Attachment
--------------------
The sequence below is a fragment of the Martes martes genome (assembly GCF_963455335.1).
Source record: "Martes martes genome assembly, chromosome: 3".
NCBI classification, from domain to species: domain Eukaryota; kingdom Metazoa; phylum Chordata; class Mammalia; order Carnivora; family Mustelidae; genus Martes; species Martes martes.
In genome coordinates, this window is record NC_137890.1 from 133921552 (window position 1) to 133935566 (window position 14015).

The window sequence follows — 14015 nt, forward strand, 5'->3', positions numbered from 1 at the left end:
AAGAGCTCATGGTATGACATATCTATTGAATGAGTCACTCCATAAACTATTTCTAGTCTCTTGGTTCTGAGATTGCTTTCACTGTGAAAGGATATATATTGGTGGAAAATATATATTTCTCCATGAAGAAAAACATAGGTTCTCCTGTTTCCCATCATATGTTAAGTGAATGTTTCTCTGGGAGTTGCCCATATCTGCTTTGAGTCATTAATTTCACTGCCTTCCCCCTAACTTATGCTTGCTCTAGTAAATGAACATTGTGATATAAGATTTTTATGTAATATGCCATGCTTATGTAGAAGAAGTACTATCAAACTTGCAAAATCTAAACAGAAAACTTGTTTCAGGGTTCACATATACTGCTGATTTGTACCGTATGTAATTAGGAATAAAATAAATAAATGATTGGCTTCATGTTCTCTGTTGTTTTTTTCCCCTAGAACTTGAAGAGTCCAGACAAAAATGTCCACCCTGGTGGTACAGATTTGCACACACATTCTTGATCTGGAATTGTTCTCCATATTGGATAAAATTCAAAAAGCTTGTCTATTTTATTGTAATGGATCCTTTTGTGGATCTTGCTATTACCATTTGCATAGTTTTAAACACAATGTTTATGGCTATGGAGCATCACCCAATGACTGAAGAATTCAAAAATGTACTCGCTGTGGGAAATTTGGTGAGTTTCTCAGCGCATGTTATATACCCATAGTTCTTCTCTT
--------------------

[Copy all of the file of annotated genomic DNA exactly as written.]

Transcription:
The sequence below is a fragment of the Martes martes genome (assembly GCF_963455335.1).
Source record: "Martes martes genome assembly, chromosome: 3".
NCBI classification, from domain to species: domain Eukaryota; kingdom Metazoa; phylum Chordata; class Mammalia; order Carnivora; family Mustelidae; genus Martes; species Martes martes.
In genome coordinates, this window is record NC_137890.1 from 133921552 (window position 1) to 133935566 (window position 14015).

The window sequence follows — 14015 nt, forward strand, 5'->3', positions numbered from 1 at the left end:
AAGAGCTCATGGTATGACATATCTATTGAATGAGTCACTCCATAAACTATTTCTAGTCTCTTGGTTCTGAGATTGCTTTCACTGTGAAAGGATATATATTGGTGGAAAATATATATTTCTCCATGAAGAAAAACATAGGTTCTCCTGTTTCCCATCATATGTTAAGTGAATGTTTCTCTGGGAGTTGCCCATATCTGCTTTGAGTCATTAATTTCACTGCCTTCCCCCTAACTTATGCTTGCTCTAGTAAATGAACATTGTGATATAAGATTTTTATGTAATATGCCATGCTTATGTAGAAGAAGTACTATCAAACTTGCAAAATCTAAACAGAAAACTTGTTTCAGGGTTCACATATACTGCTGATTTGTACCGTATGTAATTAGGAATAAAATAAATAAATGATTGGCTTCATGTTCTCTGTTGTTTTTTTCCCCTAGAACTTGAAGAGTCCAGACAAAAATGTCCACCCTGGTGGTACAGATTTGCACACACATTCTTGATCTGGAATTGTTCTCCATATTGGATAAAATTCAAAAAGCTTGTCTATTTTATTGTAATGGATCCTTTTGTGGATCTTGCTATTACCATTTGCATAGTTTTAAACACAATGTTTATGGCTATGGAGCATCACCCAATGACTGAAGAATTCAAAAATGTACTCGCTGTGGGAAATTTGGTGAGTTTCTCAGCGCATGTTATATACCCATAGTTCTTCTCTT